Brother it’s HOT out here! Should I get rid of this coat?
Let’s keep something in mind. While we wouldn’t wear our winter coats during the summer months, even if we’re trying to start a new fashion trend, your dog’s coat is completely different. We came without a coat and so we have to add one to keep us warm through cold temps. Your dog came with his coat, already installed! It’s there for a reason, year ’round.
“A dog’s coat is kind of like insulation for your house,” explains Dr. Louise Murray, Vice President of the ASPCA Animal Hospital. “Insulation stops your home from getting too cold in winter, but it also keeps it from overheating in summer—and your dog’s coat does the same thing.”
Dogs’ coats have several layers, and these layers are essential to your dog’s comfort in the heat. Robbing your dog of this natural cooling system can lead to discomfort and overheating. And keeping your dog cool isn’t the only reason to leave his coat intact, Dr. Murray warns. Your dog’s coat prevents your pup from getting sunburn and helps protect her from skin cancer.
The “no shave” rule doesn’t just apply to super-furry northern breeds like Samoyeds, Huskies or Malamutes, but to other double-coated breeds as well. Herding breeds like Aussie Shepherds, Border Collies and Shelties are double-coated. So are Golden Retrievers, Newfoundlands, Bernese Mountain Dogs and many more.
About Double Coats
Double-coated breeds have two layers to protect against arctic weather. The long guard hairs form the outer layer and protect against snow or ice and even shed water. The soft undercoat lies close to the skin and keeps your dog warm and dry. In winter this undercoat can be so thick you may have trouble finding your dog’s skin.
In summer, your dog should shed his soft undercoat, leaving just the guard hairs. The job of the guard hairs in warm weather is to protect your dog from sunburn and insulate him against the heat. Without the undercoat, air can circulate through the guard hairs, cooling the skin.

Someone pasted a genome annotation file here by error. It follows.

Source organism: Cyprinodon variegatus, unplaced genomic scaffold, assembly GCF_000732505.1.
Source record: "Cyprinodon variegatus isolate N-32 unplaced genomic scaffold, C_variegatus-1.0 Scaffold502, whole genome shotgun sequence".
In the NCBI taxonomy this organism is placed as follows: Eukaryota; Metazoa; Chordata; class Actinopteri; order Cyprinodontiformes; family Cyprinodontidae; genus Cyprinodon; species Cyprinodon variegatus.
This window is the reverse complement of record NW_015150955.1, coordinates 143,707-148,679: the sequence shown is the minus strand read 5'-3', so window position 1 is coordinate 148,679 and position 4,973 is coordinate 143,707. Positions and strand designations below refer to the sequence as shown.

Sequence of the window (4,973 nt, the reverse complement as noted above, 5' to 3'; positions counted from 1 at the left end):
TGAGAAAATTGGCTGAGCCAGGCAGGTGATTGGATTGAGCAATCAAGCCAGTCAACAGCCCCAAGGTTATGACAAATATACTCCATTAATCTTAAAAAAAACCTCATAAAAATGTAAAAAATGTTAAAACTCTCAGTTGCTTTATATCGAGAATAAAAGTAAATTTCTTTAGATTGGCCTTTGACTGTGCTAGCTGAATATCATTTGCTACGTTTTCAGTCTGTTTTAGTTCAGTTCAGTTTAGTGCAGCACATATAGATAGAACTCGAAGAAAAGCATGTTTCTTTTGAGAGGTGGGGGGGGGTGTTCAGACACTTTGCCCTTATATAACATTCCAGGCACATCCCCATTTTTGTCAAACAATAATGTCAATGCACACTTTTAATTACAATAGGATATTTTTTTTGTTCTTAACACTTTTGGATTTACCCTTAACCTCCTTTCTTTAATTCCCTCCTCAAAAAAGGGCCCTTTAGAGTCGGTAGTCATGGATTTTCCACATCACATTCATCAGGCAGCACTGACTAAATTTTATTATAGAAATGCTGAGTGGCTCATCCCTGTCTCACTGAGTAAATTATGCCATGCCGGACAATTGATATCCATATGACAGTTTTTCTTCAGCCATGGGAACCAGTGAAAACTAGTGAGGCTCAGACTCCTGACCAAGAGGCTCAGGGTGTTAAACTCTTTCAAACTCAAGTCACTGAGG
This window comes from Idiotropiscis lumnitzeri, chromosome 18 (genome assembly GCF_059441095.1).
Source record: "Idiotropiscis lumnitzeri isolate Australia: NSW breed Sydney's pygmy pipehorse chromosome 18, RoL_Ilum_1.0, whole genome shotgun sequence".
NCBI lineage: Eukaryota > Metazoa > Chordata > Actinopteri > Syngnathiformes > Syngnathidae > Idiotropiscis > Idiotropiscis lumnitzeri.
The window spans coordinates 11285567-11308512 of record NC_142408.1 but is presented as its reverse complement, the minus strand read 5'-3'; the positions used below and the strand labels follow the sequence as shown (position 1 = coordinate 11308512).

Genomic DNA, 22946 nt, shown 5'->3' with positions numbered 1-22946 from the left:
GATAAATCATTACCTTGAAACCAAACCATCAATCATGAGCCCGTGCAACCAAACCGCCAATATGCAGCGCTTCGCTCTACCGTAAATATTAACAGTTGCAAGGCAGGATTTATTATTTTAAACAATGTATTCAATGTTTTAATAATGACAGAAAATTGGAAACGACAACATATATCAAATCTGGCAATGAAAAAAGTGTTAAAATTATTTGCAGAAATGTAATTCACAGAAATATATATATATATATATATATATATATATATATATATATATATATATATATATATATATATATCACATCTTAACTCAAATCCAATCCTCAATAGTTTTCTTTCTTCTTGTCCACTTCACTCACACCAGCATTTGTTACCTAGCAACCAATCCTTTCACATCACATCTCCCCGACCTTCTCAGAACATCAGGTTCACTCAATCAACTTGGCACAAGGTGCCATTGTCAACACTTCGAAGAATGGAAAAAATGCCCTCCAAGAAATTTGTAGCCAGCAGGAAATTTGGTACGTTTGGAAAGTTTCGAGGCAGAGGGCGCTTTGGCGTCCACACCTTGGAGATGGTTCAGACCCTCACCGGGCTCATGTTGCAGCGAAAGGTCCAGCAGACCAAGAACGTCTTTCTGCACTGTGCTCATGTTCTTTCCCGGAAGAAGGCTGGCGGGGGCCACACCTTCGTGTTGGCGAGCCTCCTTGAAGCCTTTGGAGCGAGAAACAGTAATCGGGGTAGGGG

Unlike single coated breeds, who have hair that just keeps growing, double coats grow to a certain length and don’t get any longer. So you can shave a single-coated breed down and the coat will grow back again without really changing it. But that’s not true for double coats.
Shaving a double-coated breed can really ruin the coat.
How Much Time Your Dog Spends Outdoors Should Also Factor Into Any Shaving Decision
If your dog lives indoors in air conditioning, it doesn’t really matter if she’s shaved. If she likes being shaved, that’s great. Dogs with responsible owners are never outside long enough to truly overheat, because their owners are right there, managing the time of day the dog goes out, her level of physical exertion, and how much direct sunlight she’s exposed to.
If your dog lives inside and loves a short haircut or shave, I say honor her wishes! As long as you’re a smart pet guardian, she won’t get sunburned.
On the other hand, if your dog spends a lot of time outdoors – especially unsupervised – you should leave his coat at its normal length. Providing a cooling pool, plenty of shade, a fan if you can arrange it, and a constant supply of clean fresh water, and keeping him brushed and bathed regularly, is a very important part of helping your canine companion stay cool and comfortable in warm weather.